Let’s be clear, however, when someone is baptized into the faith they all of a sudden get a target put on their back. The devil is not happy about just what happened and seeks to destroy this saving faith. “Be sober-minded; be watchful. Your adversary the devil prowls around like a roaring lion, seeking someone to devour.” (1 Peter 5:8 ESV)


So what does it mean to renounce the devil and all his works and all his ways? Peter goes on to say that we should “resist him.” James also says that we should “resist the devil, and he will flee from you,” but adds that we should submit to God (James 4:7) Paul says in Ephesians that we should “not let the sun go down while you are still angry and do not give the devil a foothold.” (4:26-27 NIV) Paul also says that we should “put on the full armor of God,” and three times says that we are to “stand.” (Ephesians 6:11-17) He also adds at the end of that passage that we should be “praying at all times in the Spirit, with all prayer and supplication.” (6:18) When Jesus wrestled with the devil in his temptations Jesus used the scriptures to continually push the devil back in his place. (Matthew 4:1-11)

The devil is a wily one and any attempt to paint him as inept or stupid would be foolish. The Bible describes him as “the deceiver” (Revelation 12:9), “the tempter” (Matthew 4:3), “the father of lies” (John 8:44), our “adversary” (1 Peter 5:8), and says that he even disguises himself as “an angel of light.” (2 Corinthians 11:14)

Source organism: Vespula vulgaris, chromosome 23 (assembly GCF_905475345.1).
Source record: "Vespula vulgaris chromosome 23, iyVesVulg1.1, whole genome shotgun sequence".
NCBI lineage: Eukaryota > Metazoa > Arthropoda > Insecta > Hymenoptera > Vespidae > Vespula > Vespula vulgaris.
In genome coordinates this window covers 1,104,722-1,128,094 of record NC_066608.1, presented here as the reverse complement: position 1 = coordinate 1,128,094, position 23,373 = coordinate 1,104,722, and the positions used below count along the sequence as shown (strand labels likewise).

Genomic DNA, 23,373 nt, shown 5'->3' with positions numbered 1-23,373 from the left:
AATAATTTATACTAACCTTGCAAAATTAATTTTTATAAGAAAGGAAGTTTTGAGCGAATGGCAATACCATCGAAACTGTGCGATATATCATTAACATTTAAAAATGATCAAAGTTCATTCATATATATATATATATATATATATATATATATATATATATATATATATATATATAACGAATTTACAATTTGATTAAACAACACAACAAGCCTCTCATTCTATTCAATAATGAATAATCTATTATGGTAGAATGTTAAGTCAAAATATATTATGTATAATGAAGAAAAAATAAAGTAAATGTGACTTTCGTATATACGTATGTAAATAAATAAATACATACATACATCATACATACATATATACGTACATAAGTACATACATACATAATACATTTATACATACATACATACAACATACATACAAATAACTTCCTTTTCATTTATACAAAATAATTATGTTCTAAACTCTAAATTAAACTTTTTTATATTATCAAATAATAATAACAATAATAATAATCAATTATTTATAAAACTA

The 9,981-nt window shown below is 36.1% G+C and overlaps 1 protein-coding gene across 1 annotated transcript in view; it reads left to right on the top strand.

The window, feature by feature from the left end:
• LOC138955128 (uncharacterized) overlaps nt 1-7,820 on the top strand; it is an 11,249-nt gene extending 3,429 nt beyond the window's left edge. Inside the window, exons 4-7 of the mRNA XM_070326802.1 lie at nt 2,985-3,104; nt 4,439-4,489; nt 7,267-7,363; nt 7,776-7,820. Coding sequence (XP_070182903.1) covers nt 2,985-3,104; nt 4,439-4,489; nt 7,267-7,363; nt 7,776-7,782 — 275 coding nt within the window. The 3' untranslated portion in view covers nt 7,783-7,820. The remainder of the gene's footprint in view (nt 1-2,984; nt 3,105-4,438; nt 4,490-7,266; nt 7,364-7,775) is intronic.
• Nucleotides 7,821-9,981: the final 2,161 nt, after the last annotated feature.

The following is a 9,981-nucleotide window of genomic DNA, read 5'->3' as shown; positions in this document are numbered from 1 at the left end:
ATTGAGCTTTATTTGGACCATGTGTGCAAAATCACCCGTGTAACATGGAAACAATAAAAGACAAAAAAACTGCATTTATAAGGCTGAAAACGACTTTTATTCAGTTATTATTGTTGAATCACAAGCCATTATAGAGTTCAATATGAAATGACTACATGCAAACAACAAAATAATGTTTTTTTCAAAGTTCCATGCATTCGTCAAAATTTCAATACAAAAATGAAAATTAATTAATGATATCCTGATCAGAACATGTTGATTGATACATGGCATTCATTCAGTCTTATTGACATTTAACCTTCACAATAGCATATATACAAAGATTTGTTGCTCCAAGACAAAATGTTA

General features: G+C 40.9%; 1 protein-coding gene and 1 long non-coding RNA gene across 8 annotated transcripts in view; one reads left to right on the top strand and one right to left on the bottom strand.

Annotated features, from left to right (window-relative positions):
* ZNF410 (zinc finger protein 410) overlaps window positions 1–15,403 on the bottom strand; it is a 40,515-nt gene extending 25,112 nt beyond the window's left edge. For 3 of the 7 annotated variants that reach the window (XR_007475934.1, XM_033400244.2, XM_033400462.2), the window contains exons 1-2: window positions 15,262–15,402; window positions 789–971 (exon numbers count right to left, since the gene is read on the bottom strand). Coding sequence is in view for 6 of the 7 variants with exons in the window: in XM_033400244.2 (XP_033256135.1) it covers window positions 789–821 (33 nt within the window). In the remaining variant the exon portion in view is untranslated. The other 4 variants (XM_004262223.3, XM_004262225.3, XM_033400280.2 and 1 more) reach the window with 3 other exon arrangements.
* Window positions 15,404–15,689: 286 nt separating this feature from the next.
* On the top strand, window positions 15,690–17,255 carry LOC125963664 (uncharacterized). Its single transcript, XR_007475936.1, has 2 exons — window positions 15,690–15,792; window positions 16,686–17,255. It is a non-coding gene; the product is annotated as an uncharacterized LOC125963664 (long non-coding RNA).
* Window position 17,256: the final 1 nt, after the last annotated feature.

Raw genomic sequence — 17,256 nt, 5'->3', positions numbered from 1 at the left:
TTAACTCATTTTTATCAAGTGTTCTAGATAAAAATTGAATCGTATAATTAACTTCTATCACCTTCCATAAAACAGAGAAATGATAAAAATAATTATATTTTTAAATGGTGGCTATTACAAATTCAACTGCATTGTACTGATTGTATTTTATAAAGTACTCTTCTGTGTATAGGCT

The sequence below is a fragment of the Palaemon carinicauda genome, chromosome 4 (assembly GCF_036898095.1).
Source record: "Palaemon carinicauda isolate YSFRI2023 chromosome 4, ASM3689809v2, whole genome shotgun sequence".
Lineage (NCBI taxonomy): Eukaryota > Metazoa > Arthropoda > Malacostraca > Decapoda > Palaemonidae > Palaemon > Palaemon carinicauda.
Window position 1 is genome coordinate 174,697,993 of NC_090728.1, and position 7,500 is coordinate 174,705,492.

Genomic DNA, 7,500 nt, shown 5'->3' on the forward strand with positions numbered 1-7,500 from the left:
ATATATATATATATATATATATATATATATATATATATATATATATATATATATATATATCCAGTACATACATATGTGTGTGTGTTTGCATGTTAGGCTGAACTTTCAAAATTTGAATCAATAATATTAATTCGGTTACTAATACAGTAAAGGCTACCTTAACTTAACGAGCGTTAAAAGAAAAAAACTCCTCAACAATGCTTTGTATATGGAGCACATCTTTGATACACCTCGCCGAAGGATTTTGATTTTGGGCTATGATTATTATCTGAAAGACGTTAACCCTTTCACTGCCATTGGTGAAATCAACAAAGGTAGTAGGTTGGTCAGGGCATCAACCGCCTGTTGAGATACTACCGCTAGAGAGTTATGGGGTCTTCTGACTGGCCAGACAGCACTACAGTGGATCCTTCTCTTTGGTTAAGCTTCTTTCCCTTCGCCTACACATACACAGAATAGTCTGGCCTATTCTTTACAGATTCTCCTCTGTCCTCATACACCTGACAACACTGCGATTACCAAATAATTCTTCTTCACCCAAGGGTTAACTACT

I think of his actions as a game of Hunker Hawser. If you’ve never played, it goes like this:

Players hunker down on their platforms, which are set about six feet apart, each holding one end of a rope about one inch in diameter and at least fifteen feet long. The excess rope lies coiled between them-but not for long.

At the starting signal, the players begin reeling in. The object is to unbalance your opponent by tightening or slackening the rope. Sound simple? “Oh I’ll just give a good pull and…” Suddenly your opponent relaxes her hold, and over you go in a spectacular backward somersault-defeated by your own energy. In fact, the more aggressive you become, the more vulnerable you are. (The New Games Book, 1976, pg. 31)

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It reminds me of the Luther quote about drunken peasants. “The world is like a drunken peasant. If you lift him into the saddle on one side, he will fall off again on the other side. One can’t help him, no matter how one tries. He wants to be the devil’s. (Table Talks 630, 1533. Luther’s Works 54:111)

The fun thing about playing Hunker Hawser is that even if you fall off your stump, you get right back up and play again. Yes, there are many times that we have fallen for the devil’s lies and temptations, but the good thing is that it is not a “one and done” scenario. Every time we fall we have a Savior that picks us up, washes us clean, and then we resume renouncing the devil and all of his works and ways. That’s what we’ve signed up for!

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Whatchu Lookin At?

Look at the image below. Take some time and focus. What do you see?

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You probably just said “a black dot.” It’s true that there is a black dot in that image, but really the black dot is only a very small portion of what is in that image. No, I didn’t hide any secret text in the vast white area, and there’s not a drawing inside of the black dot. But why is it that we focus so much on the black dot and miss the 99% of the image, which is the white background?